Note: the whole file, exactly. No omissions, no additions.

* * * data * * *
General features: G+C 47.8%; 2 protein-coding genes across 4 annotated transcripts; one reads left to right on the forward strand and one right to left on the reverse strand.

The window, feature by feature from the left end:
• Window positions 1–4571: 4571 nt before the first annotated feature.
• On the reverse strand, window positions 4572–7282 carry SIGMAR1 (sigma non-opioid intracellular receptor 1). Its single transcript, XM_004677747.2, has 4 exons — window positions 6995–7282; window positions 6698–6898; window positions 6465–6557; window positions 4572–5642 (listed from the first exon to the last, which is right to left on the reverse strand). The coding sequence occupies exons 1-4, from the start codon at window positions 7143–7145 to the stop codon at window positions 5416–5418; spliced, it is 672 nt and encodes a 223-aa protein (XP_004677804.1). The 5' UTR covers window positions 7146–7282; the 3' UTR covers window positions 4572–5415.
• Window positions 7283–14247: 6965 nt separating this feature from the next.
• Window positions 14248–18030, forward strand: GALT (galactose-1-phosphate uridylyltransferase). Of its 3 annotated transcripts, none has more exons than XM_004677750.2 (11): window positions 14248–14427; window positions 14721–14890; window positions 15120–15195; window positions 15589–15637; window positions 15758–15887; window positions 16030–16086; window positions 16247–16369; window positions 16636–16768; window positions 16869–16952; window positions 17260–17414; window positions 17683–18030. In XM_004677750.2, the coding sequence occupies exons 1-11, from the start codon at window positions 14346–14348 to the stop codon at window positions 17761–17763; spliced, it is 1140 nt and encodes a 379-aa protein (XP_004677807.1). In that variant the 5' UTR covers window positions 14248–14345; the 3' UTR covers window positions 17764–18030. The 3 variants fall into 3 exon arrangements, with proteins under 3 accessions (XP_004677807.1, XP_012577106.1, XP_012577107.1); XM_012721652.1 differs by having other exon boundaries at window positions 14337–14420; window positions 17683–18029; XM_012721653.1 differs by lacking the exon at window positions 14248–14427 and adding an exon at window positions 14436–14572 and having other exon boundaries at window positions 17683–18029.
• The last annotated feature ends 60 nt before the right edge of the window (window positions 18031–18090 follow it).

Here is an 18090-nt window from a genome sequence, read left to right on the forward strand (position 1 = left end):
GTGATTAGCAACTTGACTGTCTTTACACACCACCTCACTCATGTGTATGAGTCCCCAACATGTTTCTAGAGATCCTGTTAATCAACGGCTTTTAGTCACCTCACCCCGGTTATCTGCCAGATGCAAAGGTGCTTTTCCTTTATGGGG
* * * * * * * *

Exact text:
General features: G+C 47.8%; 2 protein-coding genes across 4 annotated transcripts; one reads left to right on the forward strand and one right to left on the reverse strand.

The window, feature by feature from the left end:
• Window positions 1–4571: 4571 nt before the first annotated feature.
• On the reverse strand, window positions 4572–7282 carry SIGMAR1 (sigma non-opioid intracellular receptor 1). Its single transcript, XM_004677747.2, has 4 exons — window positions 6995–7282; window positions 6698–6898; window positions 6465–6557; window positions 4572–5642 (listed from the first exon to the last, which is right to left on the reverse strand). The coding sequence occupies exons 1-4, from the start codon at window positions 7143–7145 to the stop codon at window positions 5416–5418; spliced, it is 672 nt and encodes a 223-aa protein (XP_004677804.1). The 5' UTR covers window positions 7146–7282; the 3' UTR covers window positions 4572–5415.
• Window positions 7283–14247: 6965 nt separating this feature from the next.
• Window positions 14248–18030, forward strand: GALT (galactose-1-phosphate uridylyltransferase). Of its 3 annotated transcripts, none has more exons than XM_004677750.2 (11): window positions 14248–14427; window positions 14721–14890; window positions 15120–15195; window positions 15589–15637; window positions 15758–15887; window positions 16030–16086; window positions 16247–16369; window positions 16636–16768; window positions 16869–16952; window positions 17260–17414; window positions 17683–18030. In XM_004677750.2, the coding sequence occupies exons 1-11, from the start codon at window positions 14346–14348 to the stop codon at window positions 17761–17763; spliced, it is 1140 nt and encodes a 379-aa protein (XP_004677807.1). In that variant the 5' UTR covers window positions 14248–14345; the 3' UTR covers window positions 17764–18030. The 3 variants fall into 3 exon arrangements, with proteins under 3 accessions (XP_004677807.1, XP_012577106.1, XP_012577107.1); XM_012721652.1 differs by having other exon boundaries at window positions 14337–14420; window positions 17683–18029; XM_012721653.1 differs by lacking the exon at window positions 14248–14427 and adding an exon at window positions 14436–14572 and having other exon boundaries at window positions 17683–18029.
• The last annotated feature ends 60 nt before the right edge of the window (window positions 18031–18090 follow it).

Here is an 18090-nt window from a genome sequence, read left to right on the forward strand (position 1 = left end):
GTGATTAGCAACTTGACTGTCTTTACACACCACCTCACTCATGTGTATGAGTCCCCAACATGTTTCTAGAGATCCTGTTAATCAACGGCTTTTAGTCACCTCACCCCGGTTATCTGCCAGATGCAAAGGTGCTTTTCCTTTATGGGG